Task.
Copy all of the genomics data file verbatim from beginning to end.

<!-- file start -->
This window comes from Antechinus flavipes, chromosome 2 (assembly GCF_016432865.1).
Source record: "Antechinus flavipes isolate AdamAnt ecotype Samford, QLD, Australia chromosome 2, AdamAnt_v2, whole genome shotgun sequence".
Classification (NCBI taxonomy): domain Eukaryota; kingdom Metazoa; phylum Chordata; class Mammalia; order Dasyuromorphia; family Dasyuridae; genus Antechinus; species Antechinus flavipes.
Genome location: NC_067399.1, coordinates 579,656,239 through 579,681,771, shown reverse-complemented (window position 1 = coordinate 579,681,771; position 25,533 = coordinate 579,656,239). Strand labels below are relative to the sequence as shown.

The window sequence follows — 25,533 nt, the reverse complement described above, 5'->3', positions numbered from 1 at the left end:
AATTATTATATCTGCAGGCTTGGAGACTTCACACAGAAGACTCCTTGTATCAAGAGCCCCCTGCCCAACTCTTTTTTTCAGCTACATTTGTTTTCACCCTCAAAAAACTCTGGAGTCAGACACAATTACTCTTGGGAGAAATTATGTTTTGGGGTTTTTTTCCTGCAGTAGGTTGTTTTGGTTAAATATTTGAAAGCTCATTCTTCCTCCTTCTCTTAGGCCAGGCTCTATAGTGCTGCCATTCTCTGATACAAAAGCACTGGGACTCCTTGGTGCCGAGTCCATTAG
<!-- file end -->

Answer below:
This window comes from Antechinus flavipes, chromosome 2 (assembly GCF_016432865.1).
Source record: "Antechinus flavipes isolate AdamAnt ecotype Samford, QLD, Australia chromosome 2, AdamAnt_v2, whole genome shotgun sequence".
Classification (NCBI taxonomy): domain Eukaryota; kingdom Metazoa; phylum Chordata; class Mammalia; order Dasyuromorphia; family Dasyuridae; genus Antechinus; species Antechinus flavipes.
Genome location: NC_067399.1, coordinates 579,656,239 through 579,681,771, shown reverse-complemented (window position 1 = coordinate 579,681,771; position 25,533 = coordinate 579,656,239). Strand labels below are relative to the sequence as shown.

The window sequence follows — 25,533 nt, the reverse complement described above, 5'->3', positions numbered from 1 at the left end:
AATTATTATATCTGCAGGCTTGGAGACTTCACACAGAAGACTCCTTGTATCAAGAGCCCCCTGCCCAACTCTTTTTTTCAGCTACATTTGTTTTCACCCTCAAAAAACTCTGGAGTCAGACACAATTACTCTTGGGAGAAATTATGTTTTGGGGTTTTTTTCCTGCAGTAGGTTGTTTTGGTTAAATATTTGAAAGCTCATTCTTCCTCCTTCTCTTAGGCCAGGCTCTATAGTGCTGCCATTCTCTGATACAAAAGCACTGGGACTCCTTGGTGCCGAGTCCATTAG